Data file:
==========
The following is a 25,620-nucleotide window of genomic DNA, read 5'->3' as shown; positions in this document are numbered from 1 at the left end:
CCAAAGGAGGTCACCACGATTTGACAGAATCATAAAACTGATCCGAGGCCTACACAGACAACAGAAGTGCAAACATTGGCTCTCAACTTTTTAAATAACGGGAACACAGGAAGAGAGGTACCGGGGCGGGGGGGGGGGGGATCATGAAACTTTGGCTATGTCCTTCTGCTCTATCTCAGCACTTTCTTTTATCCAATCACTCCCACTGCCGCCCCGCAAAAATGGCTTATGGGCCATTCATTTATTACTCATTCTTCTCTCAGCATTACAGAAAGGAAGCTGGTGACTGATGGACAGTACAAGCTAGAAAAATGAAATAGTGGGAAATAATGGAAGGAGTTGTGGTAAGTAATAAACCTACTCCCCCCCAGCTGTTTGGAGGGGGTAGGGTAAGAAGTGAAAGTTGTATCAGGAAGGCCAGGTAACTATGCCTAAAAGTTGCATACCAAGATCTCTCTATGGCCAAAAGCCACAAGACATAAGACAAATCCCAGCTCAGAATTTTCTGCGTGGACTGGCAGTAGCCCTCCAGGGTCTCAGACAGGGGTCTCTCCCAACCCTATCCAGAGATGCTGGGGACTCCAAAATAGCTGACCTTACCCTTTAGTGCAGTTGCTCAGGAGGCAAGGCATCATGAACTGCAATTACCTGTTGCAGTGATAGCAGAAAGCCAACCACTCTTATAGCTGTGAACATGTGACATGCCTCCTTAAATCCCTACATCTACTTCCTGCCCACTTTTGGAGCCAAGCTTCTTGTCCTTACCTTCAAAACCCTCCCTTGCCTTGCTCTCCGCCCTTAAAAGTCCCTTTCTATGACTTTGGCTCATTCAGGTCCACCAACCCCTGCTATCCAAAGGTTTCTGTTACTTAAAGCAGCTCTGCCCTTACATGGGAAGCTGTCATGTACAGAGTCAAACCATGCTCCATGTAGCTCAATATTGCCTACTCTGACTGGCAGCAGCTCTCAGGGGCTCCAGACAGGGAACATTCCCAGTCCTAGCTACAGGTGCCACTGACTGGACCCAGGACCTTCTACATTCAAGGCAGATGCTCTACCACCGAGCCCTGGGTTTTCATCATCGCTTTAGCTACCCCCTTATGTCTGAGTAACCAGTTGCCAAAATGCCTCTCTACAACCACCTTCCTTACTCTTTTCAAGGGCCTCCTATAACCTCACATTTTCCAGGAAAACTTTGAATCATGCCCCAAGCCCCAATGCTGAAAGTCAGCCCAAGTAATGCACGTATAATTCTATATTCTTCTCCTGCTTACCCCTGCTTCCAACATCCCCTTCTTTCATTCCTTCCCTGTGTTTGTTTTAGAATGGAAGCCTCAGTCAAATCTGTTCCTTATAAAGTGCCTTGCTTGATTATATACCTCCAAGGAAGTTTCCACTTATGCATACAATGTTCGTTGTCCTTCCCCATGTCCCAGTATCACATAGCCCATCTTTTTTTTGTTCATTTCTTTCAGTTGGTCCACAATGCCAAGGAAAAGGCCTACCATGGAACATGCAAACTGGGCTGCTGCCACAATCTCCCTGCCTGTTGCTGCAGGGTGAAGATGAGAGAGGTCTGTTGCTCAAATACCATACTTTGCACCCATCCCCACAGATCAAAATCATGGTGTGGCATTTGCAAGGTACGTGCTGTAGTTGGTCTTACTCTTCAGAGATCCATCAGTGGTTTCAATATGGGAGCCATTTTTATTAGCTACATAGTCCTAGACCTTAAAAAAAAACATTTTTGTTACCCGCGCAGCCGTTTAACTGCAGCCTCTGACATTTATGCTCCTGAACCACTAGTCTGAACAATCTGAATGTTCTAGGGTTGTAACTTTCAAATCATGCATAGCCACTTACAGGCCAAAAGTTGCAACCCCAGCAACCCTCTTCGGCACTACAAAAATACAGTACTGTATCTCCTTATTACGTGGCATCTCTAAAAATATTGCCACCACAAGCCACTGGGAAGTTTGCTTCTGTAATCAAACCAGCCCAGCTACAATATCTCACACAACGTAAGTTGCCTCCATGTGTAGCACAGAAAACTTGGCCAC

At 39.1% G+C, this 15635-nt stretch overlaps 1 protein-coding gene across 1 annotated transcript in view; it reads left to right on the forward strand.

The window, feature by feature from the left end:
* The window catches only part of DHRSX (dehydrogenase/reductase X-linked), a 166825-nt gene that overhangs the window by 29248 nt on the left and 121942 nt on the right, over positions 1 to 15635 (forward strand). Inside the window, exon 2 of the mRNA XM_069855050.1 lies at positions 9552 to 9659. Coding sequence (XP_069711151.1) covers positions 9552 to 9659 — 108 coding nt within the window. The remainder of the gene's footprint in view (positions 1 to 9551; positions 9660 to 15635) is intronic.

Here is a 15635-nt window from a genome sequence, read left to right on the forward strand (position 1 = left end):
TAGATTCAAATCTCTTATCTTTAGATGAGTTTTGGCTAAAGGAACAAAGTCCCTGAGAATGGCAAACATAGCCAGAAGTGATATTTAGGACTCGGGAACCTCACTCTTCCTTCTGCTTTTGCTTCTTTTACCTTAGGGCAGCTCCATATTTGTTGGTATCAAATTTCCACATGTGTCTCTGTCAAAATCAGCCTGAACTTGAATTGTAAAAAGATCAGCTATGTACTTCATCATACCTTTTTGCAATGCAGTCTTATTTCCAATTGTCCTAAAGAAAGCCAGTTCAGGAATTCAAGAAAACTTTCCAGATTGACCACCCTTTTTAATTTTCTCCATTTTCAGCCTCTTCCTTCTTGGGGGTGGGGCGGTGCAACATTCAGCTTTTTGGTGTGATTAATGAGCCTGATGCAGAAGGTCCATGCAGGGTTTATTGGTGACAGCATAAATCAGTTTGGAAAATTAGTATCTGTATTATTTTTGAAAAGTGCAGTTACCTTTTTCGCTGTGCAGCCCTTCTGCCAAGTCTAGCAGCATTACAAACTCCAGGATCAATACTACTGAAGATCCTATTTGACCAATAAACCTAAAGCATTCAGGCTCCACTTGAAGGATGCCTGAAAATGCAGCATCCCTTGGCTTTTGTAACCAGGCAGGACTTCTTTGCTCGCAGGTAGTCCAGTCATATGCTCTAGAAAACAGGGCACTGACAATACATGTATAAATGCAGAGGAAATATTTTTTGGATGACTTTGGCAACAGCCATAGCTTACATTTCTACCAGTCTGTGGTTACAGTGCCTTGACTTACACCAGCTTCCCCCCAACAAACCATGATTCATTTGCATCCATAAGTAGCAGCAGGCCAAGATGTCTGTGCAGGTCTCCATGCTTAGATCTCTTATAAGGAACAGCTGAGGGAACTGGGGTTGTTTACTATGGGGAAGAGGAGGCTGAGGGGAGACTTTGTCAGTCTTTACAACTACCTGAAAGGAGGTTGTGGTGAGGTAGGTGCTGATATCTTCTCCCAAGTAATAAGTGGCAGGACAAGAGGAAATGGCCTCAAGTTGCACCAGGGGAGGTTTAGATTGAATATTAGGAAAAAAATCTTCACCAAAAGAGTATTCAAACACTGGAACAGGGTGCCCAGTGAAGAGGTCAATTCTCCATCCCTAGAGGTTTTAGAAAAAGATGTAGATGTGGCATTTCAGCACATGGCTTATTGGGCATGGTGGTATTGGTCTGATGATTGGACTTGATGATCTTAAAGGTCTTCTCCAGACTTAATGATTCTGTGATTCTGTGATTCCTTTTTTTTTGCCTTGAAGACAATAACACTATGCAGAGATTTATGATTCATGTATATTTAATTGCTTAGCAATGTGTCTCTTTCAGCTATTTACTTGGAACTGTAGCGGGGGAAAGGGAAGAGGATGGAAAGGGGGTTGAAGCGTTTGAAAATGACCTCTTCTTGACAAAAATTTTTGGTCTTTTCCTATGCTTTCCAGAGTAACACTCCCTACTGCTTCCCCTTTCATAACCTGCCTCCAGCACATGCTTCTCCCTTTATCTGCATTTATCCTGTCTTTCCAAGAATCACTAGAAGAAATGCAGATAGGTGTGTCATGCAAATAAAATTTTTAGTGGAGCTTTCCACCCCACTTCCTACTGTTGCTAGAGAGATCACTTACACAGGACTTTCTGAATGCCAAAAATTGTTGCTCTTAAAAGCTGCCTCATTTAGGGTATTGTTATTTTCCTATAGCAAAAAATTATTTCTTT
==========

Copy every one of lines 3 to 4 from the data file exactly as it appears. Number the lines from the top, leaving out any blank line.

At 39.1% G+C, this 15635-nt stretch overlaps 1 protein-coding gene across 1 annotated transcript in view; it reads left to right on the forward strand.

The window, feature by feature from the left end: